The V&A Illustration Awards have upped the ante for this year’s instalment, with the overall winner to receive the inaugural Moira Gemmill Illustrator of the Year Prize and an increased cash kitty.
The winner in each of the awards’ four categories—Book Illustration, Book Cover Illustration, Editorial Illustration and Student Illustration—will pocket £3,000 (the Student runner-up will receive £2,000); with the quartet contesting the overall gong and an additional £5,000 prize money. The winners will be annouced at a ceremony on 23rd May at the V&A, with the new overall award named in honour of the museum’s late director of design, Moira Gemmill.
The finalists for the Book Cover Illustration, Book Illustration and Editorial Illustration categories.
The judges include Dame Jacqueline Wilson, Creative Review editor Patrick Burgoyne and Annabel Judd, head of design at the V&A. The Student category was judged separately, by Canongate art director Rafi Romaya and Illustration editor Ruth Prickett.
Romaya has previous with the awards: last year she took home the Book Cover prize for her direction of illustrator Yehrin Tong for Michel Faber’s The Book of Strange New Things (Canongate). When asked about being on the other side of the judging process this year, Romaya told The Bookseller: “It was amazing to be part of the awards last year with Yehrin—she’s such a talented and generous illustra- tor to collaborate with, so it was great to see her work recognised by such a prestigious award. Being on the other side of it this year, judging the Student award, made me realise how stiff the competition is and how much amazing new talent is out there.
“The standard was incredibly high and it was great to see illustration applied in so many ways. Rather than themes [emerging among the submissions], it was just how personal the work was and how successfully they had found their own voice. I hope all those shortlisted go on to have fulfilling careers and I can see how many of them would lend themselves brilliantly to publishing, from children’s books to exquisitely illustrated cookbooks.”
The finalists in the Student Illustration catgeory.
On the topic of illustration being applied across genres, I ask Romaya what she looks for when commissioning an artist to work on a Canongate title. “I’m very open-minded about who I collaborate with, from skateboard designers to music folk, but I do look for an illustrator or artist who chimes perfectly with the manuscript—whether that’s through themes or execution, as for me the cover should be a visual expression of the book in some way.”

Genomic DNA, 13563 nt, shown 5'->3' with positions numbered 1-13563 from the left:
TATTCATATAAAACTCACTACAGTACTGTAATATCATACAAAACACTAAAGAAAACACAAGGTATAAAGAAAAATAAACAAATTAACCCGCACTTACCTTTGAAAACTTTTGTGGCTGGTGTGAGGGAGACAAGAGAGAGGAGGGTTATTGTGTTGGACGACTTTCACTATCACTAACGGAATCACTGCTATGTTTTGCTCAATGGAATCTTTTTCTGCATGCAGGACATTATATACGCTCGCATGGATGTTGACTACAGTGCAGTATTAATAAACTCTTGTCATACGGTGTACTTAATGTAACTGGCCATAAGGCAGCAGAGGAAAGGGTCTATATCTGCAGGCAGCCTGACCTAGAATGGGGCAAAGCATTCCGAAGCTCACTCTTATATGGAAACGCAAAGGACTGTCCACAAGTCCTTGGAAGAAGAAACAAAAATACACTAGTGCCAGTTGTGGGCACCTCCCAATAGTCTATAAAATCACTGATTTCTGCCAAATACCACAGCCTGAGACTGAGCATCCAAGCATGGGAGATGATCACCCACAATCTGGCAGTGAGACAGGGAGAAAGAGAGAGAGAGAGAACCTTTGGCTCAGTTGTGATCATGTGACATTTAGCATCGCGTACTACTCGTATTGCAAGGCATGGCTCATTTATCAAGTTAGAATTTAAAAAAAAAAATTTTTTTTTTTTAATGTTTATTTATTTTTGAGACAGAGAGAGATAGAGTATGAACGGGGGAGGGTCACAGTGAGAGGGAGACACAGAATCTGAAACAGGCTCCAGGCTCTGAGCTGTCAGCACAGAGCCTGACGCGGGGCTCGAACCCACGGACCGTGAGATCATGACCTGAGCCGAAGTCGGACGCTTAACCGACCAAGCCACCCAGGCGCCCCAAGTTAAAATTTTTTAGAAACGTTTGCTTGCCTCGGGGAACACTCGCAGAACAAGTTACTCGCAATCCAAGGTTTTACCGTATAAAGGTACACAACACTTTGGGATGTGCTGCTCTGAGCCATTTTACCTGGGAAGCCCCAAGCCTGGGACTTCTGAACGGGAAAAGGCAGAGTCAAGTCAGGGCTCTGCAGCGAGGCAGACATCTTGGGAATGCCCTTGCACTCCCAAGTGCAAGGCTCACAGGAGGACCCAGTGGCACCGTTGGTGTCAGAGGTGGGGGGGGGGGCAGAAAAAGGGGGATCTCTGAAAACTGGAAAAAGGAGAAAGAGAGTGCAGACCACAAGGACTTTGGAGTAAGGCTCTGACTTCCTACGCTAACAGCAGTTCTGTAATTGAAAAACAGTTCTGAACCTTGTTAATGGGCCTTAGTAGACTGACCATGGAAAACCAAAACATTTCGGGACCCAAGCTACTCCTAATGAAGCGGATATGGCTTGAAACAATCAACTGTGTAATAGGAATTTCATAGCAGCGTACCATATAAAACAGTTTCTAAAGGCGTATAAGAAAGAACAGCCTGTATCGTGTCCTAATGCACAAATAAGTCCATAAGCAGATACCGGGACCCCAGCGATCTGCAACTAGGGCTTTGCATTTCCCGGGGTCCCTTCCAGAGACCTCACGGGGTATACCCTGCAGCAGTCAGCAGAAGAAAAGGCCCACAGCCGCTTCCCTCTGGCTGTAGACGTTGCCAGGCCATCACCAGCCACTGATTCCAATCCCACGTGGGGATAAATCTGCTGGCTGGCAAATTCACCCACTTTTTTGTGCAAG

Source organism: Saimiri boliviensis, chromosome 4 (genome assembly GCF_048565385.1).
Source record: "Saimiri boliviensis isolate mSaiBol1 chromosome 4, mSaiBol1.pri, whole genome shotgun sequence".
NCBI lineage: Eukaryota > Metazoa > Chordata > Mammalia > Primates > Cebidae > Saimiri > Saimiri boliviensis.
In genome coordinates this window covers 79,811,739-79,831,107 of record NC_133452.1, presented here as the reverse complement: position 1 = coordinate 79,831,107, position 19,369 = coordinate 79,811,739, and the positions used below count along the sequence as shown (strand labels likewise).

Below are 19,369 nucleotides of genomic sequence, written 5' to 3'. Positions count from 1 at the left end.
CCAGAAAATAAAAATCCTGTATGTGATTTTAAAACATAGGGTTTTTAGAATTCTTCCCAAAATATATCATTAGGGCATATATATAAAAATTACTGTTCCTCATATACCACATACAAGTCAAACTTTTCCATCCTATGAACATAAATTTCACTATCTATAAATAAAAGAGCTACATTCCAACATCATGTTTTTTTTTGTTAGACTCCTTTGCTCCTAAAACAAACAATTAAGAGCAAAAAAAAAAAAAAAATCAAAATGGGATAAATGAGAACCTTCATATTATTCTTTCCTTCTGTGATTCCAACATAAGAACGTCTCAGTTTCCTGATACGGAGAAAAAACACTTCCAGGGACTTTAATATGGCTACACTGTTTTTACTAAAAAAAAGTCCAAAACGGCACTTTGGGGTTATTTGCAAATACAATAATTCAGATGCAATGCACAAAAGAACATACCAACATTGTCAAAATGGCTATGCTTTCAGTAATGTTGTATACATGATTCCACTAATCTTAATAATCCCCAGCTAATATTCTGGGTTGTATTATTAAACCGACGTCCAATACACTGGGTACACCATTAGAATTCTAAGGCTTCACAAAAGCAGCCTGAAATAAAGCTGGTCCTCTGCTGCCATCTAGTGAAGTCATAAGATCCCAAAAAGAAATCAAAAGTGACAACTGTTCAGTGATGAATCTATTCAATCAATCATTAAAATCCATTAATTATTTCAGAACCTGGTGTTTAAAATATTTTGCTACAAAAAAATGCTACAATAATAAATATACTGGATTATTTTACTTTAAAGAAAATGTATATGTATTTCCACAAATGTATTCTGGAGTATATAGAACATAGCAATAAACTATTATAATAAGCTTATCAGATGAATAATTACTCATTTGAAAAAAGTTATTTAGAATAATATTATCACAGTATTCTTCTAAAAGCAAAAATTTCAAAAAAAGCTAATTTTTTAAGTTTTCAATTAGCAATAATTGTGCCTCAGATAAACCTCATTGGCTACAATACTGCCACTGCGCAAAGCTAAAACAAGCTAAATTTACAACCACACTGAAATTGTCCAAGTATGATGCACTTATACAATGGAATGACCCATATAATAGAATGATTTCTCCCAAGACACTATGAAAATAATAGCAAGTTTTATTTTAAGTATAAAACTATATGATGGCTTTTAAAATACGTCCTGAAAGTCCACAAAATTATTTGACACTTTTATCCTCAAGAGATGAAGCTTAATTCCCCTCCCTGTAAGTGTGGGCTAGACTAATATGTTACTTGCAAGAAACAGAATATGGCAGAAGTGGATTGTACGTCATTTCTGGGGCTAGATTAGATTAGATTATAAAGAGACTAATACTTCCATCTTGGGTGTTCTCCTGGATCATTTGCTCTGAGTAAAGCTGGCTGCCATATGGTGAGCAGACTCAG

When asked about the shortlisted books—notably the book categories’ inclusion of smaller, more niche imprints, with The Folio Society scoring a trio of nominations—Romaya says the driver of a book’s aesthetic is the market into which it is issued: “Coralie Bickford-Smith’s book is utterly beautiful; I think having an in-depth knowledge of book design, and having writ- ten the book herself, she will be instinctively aware of how the illustration will translate into the final book to create the perfect rhythm. The look of a cover is very much led by the book’s content and the marketplace...the publisher is always trying to make it appeal to the right person. Sometimes it’s hard for designers to get those briefs, [those] that lend themselves to beautiful illustration rather than a photographic approach, for example.
“More and more book covers are filled with knowing references to great design of the past,” Romaya replies when asked about current book cover trends and which practitioners she admires. “Most of Canongate’s design work is done in-house— there are three of us in the art department—and I occasionally work with Gray318, among others, which is always a pleasure. Regarding publishers, I’m a huge fan of Knopf in the US, as its work is often very ideas-led and imaginatively executed. In the past
few years Pushkin Press has reinvented itself and its book cover design is always on the money. And Visual Editions...what joy!”
Clearly Romaya has an eye for talent; her collaboration with Tong was widely acclaimed—it also bagged a nomination in the British Book Design & Production Awards’ Cover Design category last year, and was strongly featured across the design blogosphere—and the pair continued their work together on a dual-edition paperback of Faber’s novel, a new Canons issue from Faber, Some Rain Must Fall, and a recently revealed poetry collection. Romaya says that “after the success of The Book of Strange New Things it was a natural decision to work with Yehrin again—and it’s been a joy”, adding that Tong’s unique aesthetic helps to bind together Faber’s genre-bending ouevre. “We knew we wanted to keep the foil finish [from Strange New
Things], so it was built into the design from the outset.
"For Some Rain Must Fall, as it’s a book of short stories, we wanted to capture the feel and atmosphere of the book, so the title appearing to shimmer and drip off the page was the perfect solution. For Undying, we wanted to create a moment of reflection: the moon glistening on the water gives a glimpse of this and how the two worlds are connected. Yehrin has produced something quite beautiful, something that has some of the magic and tranquil energy of Japanese printmaking.”